I have been with Aangan for one week now . It was intense! In my third day I visited one of the institutions we work with in Mumbai, close to Sandhurst Road train station. I participated in a Shakti session and met 9 girls, 14 to 17 years old, who have seen way too much for their young age. While I was aware child marriage, human trafficking, child labour and slavery exist in our world, being so close to it was a slap in my face. I knew before I applied for my fellowship that Aangan is an amazing organization but how amazing it is I am just starting to see.

You are probably asking yourself what is Shakti? Shakti means “strength” in Hindi. It means becoming empowered and strong by getting the knowledge needed to act for your safety and future. To quote the description from the Aangan website about the program: “Through Shakti, adolescent girls are connected to a peer network; are supported and empowered to recognize risk and develop strategies to resist pressures of child marriage, dangerous work, and being pulled out of school; to access services; negotiate for themselves; articulate aspirations and take steps towards achieving their life goals.” Do you see now why I love this program already?

You will find on the Aangan website testimonials such as this one, who speak volumes about the impact of the program in disadvantaged communities in India: “Asha is my friend, we go to Shakti sessions together. When she came to me crying, saying her parents were forcing her to get married, I had to do something. So I went with other Shakti girls, spoke with her family and after much convincing, her marriage was stopped.”- R, 16, Varanasi

Women face danger, sexism, abuse and harm everywhere in the world. Too few find the power to speak up and defend themselves. In some communities the fault of being sexually abused is often placed with the victim, while the abuser walks free. The family is scared they will “lose face” so they don’t talk about it. It can affect the marriage prospects of their girls and people will ask if the act was somehow provoked by the victim. Other women have issues identifying risk, even physical abuse. They don’t know it’s illegal and when a family member is the abuser, husband or father, they are inclined to believe that the situation is normal. After all, the person that they should trust the most is the one harming them.

After finalizing Shakti, girls are able to:

  • Identify risk
  • Articulate safeguards and strategies about how they might prevent dangerous situations and keep safe
  • They have educational and vocational aspirations
  • They found support to cope with situations of gender discrimination, abuse, oppression, atrocities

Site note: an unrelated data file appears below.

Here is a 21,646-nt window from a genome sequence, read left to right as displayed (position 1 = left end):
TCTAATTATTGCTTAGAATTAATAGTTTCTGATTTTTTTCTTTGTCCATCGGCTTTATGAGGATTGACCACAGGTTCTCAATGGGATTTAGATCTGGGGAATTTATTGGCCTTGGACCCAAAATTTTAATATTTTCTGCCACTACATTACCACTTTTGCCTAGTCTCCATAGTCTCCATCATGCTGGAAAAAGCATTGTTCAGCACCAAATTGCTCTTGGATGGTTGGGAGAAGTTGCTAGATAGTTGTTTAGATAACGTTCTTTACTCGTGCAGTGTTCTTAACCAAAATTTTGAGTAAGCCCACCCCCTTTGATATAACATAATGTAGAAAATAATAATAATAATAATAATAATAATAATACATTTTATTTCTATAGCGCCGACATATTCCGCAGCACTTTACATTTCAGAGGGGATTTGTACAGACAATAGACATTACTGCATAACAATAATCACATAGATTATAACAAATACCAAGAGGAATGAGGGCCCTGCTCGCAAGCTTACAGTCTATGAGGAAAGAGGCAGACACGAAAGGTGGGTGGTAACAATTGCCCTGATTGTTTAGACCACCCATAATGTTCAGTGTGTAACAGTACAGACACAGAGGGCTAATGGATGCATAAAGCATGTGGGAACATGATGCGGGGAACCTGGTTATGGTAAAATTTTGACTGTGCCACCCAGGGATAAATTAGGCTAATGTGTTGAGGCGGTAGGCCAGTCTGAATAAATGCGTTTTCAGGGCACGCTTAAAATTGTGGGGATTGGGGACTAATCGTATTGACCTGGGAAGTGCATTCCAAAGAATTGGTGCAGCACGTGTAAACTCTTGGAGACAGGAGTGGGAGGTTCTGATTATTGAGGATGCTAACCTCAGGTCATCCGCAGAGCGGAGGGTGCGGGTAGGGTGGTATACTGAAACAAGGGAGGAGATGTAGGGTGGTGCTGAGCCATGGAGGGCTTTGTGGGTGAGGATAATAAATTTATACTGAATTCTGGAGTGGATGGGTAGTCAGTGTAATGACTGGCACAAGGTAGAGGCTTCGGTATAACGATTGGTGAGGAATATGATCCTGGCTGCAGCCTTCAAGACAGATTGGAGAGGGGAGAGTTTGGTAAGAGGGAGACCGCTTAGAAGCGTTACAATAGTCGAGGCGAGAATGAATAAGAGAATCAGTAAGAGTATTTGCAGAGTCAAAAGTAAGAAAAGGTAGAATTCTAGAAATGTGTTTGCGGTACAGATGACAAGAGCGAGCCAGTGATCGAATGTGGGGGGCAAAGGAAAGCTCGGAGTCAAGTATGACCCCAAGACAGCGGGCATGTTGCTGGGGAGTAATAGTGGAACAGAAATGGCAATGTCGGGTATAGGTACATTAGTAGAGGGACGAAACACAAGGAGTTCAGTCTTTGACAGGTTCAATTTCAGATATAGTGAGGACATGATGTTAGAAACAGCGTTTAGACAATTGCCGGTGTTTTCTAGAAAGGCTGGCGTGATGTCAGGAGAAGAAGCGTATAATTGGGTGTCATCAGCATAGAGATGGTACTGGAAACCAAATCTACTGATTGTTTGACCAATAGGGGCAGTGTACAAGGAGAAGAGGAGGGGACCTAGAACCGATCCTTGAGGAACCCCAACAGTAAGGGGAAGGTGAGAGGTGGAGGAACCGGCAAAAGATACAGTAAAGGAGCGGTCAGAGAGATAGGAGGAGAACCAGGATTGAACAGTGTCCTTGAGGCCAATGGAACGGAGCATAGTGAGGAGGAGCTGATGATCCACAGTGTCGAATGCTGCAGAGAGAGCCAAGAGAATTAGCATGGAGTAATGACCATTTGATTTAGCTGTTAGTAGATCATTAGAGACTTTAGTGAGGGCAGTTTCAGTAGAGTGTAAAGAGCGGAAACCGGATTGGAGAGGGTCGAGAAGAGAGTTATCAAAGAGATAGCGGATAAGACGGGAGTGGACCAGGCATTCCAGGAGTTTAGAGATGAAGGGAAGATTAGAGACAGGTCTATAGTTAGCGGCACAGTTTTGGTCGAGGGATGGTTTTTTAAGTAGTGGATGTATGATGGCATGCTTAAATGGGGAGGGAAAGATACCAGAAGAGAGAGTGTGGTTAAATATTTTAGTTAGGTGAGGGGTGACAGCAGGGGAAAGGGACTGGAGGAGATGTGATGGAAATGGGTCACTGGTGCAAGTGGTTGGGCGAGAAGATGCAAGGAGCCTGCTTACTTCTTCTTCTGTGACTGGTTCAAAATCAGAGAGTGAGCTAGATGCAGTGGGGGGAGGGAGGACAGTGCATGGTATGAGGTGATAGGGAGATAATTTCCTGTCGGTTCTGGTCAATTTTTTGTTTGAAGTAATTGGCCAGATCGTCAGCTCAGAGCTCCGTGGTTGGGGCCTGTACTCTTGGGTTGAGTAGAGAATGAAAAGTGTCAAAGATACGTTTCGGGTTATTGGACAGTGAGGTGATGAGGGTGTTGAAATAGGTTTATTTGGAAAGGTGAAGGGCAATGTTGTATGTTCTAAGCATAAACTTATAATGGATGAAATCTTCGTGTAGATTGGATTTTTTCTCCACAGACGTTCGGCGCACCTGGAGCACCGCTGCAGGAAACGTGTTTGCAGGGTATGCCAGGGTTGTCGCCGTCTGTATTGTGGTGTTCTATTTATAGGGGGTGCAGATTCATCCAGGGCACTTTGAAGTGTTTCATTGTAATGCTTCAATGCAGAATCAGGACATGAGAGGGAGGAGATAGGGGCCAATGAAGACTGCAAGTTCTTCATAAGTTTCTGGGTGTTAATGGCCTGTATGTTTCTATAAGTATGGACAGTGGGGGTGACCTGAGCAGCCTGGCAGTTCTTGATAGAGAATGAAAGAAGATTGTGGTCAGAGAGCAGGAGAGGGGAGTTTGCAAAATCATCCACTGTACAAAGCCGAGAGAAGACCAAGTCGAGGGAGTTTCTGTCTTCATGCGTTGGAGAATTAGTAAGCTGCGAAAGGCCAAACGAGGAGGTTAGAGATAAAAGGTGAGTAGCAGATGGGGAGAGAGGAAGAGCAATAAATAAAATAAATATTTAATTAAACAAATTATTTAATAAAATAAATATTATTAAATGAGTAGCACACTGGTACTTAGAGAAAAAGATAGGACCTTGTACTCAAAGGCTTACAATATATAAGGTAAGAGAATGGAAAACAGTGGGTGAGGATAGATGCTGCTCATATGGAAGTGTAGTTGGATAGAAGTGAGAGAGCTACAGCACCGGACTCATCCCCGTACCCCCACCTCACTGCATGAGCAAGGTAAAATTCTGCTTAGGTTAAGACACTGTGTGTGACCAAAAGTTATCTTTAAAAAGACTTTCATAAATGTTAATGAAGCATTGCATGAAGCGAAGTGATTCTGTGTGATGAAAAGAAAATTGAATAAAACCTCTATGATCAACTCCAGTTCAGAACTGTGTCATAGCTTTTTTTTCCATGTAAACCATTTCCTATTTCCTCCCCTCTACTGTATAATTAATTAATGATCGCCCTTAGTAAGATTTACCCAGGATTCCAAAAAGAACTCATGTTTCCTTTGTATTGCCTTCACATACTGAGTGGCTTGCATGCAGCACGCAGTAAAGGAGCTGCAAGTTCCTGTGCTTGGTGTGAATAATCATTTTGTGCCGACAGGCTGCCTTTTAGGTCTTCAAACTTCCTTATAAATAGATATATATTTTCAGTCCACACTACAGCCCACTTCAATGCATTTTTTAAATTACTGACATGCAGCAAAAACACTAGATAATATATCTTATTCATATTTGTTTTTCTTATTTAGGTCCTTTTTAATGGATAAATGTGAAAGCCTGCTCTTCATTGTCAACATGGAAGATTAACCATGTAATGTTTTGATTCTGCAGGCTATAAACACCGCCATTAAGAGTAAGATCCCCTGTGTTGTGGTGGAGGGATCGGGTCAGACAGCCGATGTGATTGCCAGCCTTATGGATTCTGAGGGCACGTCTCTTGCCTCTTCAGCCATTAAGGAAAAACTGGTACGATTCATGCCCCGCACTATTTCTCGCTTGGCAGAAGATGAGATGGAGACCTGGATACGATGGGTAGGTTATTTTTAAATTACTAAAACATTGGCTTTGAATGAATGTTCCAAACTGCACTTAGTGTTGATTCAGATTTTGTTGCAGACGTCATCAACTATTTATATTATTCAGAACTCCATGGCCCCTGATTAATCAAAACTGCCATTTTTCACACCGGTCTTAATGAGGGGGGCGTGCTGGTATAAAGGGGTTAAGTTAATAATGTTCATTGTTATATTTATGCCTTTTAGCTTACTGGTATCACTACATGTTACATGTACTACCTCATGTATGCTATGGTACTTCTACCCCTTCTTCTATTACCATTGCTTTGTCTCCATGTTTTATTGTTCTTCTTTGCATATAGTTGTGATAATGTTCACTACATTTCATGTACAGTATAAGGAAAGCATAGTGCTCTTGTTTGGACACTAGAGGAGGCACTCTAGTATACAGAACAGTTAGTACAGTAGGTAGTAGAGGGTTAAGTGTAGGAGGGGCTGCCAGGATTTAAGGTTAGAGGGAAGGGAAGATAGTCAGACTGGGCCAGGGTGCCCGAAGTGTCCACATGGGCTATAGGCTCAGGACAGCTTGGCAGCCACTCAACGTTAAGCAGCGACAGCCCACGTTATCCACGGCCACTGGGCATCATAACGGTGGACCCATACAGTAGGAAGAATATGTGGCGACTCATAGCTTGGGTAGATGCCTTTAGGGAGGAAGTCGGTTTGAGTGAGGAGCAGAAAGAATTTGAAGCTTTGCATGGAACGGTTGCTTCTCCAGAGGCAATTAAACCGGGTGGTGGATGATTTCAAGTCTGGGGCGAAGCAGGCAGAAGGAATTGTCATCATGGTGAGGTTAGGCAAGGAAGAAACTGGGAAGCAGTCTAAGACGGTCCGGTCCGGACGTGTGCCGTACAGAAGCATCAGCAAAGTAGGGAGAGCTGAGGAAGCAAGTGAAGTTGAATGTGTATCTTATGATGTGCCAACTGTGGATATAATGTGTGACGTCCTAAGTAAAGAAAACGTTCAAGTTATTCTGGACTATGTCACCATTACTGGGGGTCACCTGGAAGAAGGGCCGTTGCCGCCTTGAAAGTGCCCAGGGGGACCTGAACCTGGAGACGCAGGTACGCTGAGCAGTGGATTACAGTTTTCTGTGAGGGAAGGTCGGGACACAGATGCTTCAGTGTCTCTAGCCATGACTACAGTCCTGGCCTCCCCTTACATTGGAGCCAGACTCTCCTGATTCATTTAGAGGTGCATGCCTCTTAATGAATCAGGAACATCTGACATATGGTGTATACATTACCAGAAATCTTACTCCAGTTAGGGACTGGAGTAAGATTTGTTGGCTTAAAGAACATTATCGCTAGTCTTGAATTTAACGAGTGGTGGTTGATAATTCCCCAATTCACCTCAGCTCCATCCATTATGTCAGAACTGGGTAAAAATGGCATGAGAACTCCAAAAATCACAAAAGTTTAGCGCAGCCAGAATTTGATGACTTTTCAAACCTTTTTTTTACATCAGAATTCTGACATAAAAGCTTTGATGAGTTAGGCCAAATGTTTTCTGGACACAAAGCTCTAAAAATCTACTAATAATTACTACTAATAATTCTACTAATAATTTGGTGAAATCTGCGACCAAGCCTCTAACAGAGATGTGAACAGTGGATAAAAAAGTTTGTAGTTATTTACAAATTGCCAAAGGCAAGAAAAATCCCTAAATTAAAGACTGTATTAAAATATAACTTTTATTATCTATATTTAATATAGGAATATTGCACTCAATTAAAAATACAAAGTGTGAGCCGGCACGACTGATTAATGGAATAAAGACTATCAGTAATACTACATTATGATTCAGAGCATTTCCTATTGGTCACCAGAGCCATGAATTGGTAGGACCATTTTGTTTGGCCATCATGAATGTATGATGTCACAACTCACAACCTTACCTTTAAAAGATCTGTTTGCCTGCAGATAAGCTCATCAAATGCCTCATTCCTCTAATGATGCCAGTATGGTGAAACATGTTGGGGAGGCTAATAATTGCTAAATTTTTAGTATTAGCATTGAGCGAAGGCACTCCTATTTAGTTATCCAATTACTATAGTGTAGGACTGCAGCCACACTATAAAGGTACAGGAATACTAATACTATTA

• They demonstrate negotiation skills around 3 key issues: child marriage, pressure to drop out of education and hazardous work
  • They can identify positive role models for school/work
  • They have the confidence to speak up and participate in family/home decision making
  • They have at least one person to confide in
  • They can affect change for community and self

You can read in the Shakti 2013 Impact Report how the girls in Hardasapur, Patna brought change in their community in a very unexpected way. Water is one of the things I always took for granted. The girls in Hardasapur had to take 3 trips a day to get water home. This was stopping them from attending school regularly and many of them had to drop out of education. Nobody wanted to hear about their dreams and aspirations. Their contribution to their families was to bring water and do the household chores.

During the Shakti sessions they realized a hand water pump in their community would change everything. The girls wrote an application, gathered signatures and approached the Ward Commissioner with their request. Sounds easy, right? But it was not! They faced a lot of ridicule from the community members, after all, they were “just girls, what could they do?” But the Ward Commissioner was impressed. The girls made sure to follow up with his office and, soon after, the pump arrived and it was installed. The girls could now go to school and their respect within the community grew. And this was just the beginning!

Another eye opening experience last week was participating to a training on India’s POCSO (Protection of Children from Sexual Offences) Act, held by Majlis Legal Centre. They are “a group of women lawyers and social activists committed to informing, educating and empowering women on their legal rights.” But more about this in my next blog!

I am an iCats  Fellow with the Aangan Trust in Mumbai, India. As part of LGT Venture Philanthropy‘s support to scale proven local solutions, the ICats Program was established to provide additional know-how to social organizations. The program connects social organizations in need of professional know-how, and experts with the desire to apply their knowledge in a meaningful way, thus acting as “Impact Catalysts”. This is how the name ICats came about. Global corporations can integrate the ICats Program into their leadership development programs to promote responsible leadership through first hand experience.

This post was originally published on the iCats Blog.

Small seller in the train from ‪Mumbai‬ central to ‪Bandra‬ He was no more than 7. I hope he has a family who loves him and takes care of him. Almost 21 million people are victims of forced labour as estimated by ILO! Of those exploited by individuals or enterprises, 4.5 million are victims of forced sexual exploitation!

Small seller in the train from ‪Mumbai‬ central to ‪Bandra‬ He was no more than 7. I hope he has a family who loves him and takes care of him. Almost 21 million people are victims of forced labour as estimated by ILO! Of those exploited by individuals or enterprises, 4.5 million are victims of forced sexual exploitation!